If there's anything Americans love more than fad diets, it's cheating on their fad diets. But why not combine both into one foolproof system? The latest and greatest diet program sure to sweep the nation is one of my own invention: the Stuff Your Kid Has Thrown On The Floor Diet. Let's face it, my fellow parents of small children, we're all already quietly packing away our kids' leavings--it's a sin to waste that discarded chicken à la king or braised rutabaga just because your child has the palate of a philistine (or of your spouse). But now you can get in your illicit food-shoveling in as the staple of your new diet!
Of course, if you're looking to lose some lingering baby weight, this may not be the plan for you; my kids appear to throw enough food on the floor to feed an army, assuming that army really likes Cheerios. But if you're still on board, let's lay out the ground rules for your daily consumption of discarded floor food:
Rule 1: You eat only what hits the floor under your kid's high chair during meals and snack times.
This mostly only works for the parents of toddlers, unless your older child is a really messy eater. Bonus: it cuts way back on food waste.
Rule 2: You must serve the child the same size meals he was getting before you went on this diet.
It doesn't count anymore if you put two full-sized peanut butter and jelly sandwiches on his high chair tray and, oh shucks, he dropped one on the floor. That is cheating and it will not be tolerated in these parts.
Rule 3: You must choose foods to serve your child regardless of what you are currently craving.
A hot fudge sundae is not an appropriate breakfast for your two-year-old. (... Is it? I'm, um, asking for a friend.)
Rule 4: You must compete with the family pet for your meals.
If the dog is faster than you, the dog is getting that pizza crust the toddler is currently waving in the air. Healthy living means incorporating an exercise routine into your lifestyle, right? Now you can work your speed, your agility, and your ability to put a wrestling hold on the family's 90-pound sheepdog.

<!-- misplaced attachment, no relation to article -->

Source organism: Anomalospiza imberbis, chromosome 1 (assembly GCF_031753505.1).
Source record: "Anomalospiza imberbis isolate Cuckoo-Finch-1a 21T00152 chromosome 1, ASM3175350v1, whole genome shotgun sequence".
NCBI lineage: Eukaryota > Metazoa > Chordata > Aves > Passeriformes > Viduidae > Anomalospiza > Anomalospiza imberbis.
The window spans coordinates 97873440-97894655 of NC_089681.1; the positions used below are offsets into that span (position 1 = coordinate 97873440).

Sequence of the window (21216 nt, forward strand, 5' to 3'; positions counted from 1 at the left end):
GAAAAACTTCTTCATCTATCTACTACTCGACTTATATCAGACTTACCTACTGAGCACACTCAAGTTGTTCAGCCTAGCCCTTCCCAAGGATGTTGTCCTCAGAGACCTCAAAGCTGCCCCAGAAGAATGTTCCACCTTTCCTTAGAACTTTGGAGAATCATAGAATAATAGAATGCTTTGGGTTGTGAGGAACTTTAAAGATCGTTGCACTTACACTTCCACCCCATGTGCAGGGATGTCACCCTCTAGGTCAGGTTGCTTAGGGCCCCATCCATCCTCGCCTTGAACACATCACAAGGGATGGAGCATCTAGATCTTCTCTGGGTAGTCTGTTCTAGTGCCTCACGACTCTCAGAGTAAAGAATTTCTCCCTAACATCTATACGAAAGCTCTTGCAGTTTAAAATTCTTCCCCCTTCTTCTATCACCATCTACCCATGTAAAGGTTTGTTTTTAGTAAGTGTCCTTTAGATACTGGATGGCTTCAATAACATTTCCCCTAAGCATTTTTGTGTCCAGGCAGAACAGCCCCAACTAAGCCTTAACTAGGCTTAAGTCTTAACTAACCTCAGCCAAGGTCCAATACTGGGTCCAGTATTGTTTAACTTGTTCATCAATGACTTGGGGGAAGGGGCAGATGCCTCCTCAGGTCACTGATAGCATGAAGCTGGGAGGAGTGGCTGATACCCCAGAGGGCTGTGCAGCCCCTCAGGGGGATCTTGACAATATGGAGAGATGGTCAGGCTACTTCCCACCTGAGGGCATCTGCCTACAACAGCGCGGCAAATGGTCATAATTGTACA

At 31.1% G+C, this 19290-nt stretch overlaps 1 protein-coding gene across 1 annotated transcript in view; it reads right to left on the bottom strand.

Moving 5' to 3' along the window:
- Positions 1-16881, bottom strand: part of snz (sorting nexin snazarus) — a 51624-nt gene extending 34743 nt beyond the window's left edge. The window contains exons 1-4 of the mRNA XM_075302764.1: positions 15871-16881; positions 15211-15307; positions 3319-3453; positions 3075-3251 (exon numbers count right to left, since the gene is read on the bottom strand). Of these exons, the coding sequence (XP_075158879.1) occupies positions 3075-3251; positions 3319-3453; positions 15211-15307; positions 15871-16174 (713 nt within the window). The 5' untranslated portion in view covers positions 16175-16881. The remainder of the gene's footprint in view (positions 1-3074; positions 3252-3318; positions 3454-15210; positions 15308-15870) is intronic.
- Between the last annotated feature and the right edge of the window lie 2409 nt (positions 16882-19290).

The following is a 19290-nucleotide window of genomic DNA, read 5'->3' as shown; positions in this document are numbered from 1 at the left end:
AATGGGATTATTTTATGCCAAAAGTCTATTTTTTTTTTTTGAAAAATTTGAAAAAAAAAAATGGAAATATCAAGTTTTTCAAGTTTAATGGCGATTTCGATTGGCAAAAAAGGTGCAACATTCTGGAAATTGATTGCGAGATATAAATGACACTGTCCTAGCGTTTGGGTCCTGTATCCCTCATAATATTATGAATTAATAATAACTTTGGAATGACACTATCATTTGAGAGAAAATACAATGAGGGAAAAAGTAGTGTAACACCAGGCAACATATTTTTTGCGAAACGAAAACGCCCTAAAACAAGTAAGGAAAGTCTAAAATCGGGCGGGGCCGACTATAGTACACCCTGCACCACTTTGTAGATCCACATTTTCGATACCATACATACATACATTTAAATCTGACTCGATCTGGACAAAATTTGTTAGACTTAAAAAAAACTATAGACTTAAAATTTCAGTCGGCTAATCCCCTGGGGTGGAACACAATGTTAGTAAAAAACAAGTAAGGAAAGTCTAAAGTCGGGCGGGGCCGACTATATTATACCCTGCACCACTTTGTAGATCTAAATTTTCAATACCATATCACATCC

Rule 5: The five-second rule does not exist.
It's not as if germs actually politely hold back for five seconds before invading a discarded bread crust, out of some microscopic sense of fair play. Scarfing your toddler's leavings too quickly will give you indigestion. On the other hand, don't eat things that have been lying around too long--that fossilized apple slice is not worth the tooth damage.
Rule 6: You may eat anything still left on the child's plate or tray at the end of the meal.
It doesn't have to actually hit the floor--if you wait long enough, everything becomes fair game. But you're not allowed to end the meal two minutes in just to get at that sweet, sweet untouched pile of chicken nuggets and Kraft Easy Mac.
Rule 7: You don't have to eat everything that's dropped on the floor if you don't want it.
Your toddler doesn't want to eat those mushy asparagus spears you made, you don't want to eat those mushy asparagus spears you made, even the dog doesn't want to eat those mushy asparagus spears you made. That's why compost heaps were invented. And trash cans.
(Image Kali Nine LLC / Getty)